WASHINGTON, D.C. – Today, the Senate Environment and Public Works (EPW) Committee held a business meeting to consider the following items:
Below is the opening statement of Ranking Member Shelley Moore Capito (R-W.Va.), which was submitted for the record:
“Good Morning, Chairman Carper, and thank you for calling this business meeting today.
“I am excited for this Committee to consider two recycling bills today, the chairman’s and Senator Boozman’s bill that I am pleased to cosponsor, the Recycling and Composting Accountability Act, as well as my bill, the Recycling Infrastructure and Accessibility Act, that the chairman and Senator Boozman have also kindly cosponsored.
“Chairman Carper has already spoken about his legislation in his remarks, so I will focus on mine.
“The bipartisan Recycling Infrastructure and Accessibility Act would improve recycling accessibility throughout the United States, with a particular emphasis on bringing recycling services to underserved areas.
“Recycling helps protect our environment, while supporting jobs and combatting the supply-chain crisis.
“The legislation would establish a pilot grant program at EPA, providing federal support for recycling infrastructure projects such as transfer stations and drop-off facilities.
“These projects facilitate a hub-and-spoke model of infrastructure development, helping improve the economics of recycling in areas where recycling rates are low or nonexistent.
“The Recycling Infrastructure and Accessibility Act enjoys broad support across the recycling industry and environmental community, with more than 20 groups writing in support of the bill, including the National Waste and Recycling Association, Waste Management, and the American Beverage Association.
“Today, we will also consider a compromise amendment in the nature of a substitute to the Recovering America’s Wildlife Act, which would provide a historic investment to help states with their species recovery efforts.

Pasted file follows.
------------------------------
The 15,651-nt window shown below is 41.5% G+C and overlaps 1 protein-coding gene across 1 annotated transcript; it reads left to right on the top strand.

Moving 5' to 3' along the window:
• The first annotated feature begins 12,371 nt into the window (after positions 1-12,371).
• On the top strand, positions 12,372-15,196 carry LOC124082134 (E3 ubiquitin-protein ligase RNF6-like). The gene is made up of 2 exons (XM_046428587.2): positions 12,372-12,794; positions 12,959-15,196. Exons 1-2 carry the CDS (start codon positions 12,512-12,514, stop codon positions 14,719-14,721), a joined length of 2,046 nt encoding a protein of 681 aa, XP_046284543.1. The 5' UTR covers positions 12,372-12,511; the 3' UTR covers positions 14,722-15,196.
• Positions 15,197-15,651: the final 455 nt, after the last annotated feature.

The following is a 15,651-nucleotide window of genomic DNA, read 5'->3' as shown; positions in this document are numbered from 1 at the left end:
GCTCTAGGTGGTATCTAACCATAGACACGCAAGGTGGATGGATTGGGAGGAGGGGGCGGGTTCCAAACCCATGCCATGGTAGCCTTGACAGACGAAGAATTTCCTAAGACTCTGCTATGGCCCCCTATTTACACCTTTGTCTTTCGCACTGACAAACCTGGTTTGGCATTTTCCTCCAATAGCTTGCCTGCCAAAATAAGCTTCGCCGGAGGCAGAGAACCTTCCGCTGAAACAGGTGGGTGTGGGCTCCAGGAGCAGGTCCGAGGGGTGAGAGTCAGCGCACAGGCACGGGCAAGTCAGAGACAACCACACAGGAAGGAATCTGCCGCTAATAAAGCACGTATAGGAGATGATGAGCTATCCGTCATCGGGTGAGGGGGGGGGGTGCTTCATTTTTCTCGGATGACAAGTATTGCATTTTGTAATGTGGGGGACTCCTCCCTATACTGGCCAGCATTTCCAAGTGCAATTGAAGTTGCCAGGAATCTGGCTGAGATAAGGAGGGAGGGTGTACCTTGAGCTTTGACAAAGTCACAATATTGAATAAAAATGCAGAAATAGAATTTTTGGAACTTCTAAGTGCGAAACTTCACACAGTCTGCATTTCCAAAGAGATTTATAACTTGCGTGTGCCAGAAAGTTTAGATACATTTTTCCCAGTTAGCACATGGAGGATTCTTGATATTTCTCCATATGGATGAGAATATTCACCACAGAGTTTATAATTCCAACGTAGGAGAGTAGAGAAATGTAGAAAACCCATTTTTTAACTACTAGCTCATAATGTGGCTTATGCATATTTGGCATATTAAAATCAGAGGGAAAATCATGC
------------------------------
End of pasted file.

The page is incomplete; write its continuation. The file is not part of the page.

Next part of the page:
“I thank Senators Blunt and Heinrich—the lead sponsors—for leading this legislation to provide our state fish and wildlife agencies with more resources to conserve at-risk species.
“I believe that more work will be needed to offset the cost of this bill once we receive the CBO analysis before it is considered on the floor.
“I support the amendment in the nature of a substitute and hope it will be reported favorably today.
“In addition to these three bills and ten noncontroversial GSA resolutions, we are considering two EPA nominees that were re-nominated this year, Dr. Waterhouse and Mr. Uhlmann.
“As I stated at the business meeting where we considered these nominees last year, I am troubled by Dr. Waterhouse’s personal views on the energy sector and capitalism.
“Dr. Waterhouse’s previous statements calling for the U.S. and other developed countries to pay ‘climate reparations’ to the rest of the world has given me pause.
“Dr. Waterhouse is also on the record using the hashtag #ResistCapitalism multiple times.
“I believe these viewpoints would impede his ability to carry out the Office of Land and Emergency Management’s duty to impartially consider stakeholder input and would unnecessarily politicize its mission of protecting public health from legacy pollution.
“At this time, I also remain unable to support Mr. Uhlmann’s nomination because of the Biden EPA’s continued failure to adhere to the basic principle of transparency, especially regarding the U.S. nationally determined contribution.
“As I highlighted in yesterday’s hearing, it has been almost a full year since Administrator Regan committed on the record to sending information on the NDC to this Committee.
“The American people and Congress deserve to know how this administration plans to meet their climate goals of 50 to 52 percent emissions reduction by 2030.
“The longer they hide the details on this and other regulatory proposals meant to reshape the way Americans live their lives, the more the agency’s credibility continues to suffer.
“Thank you, Mr. Chairman.”
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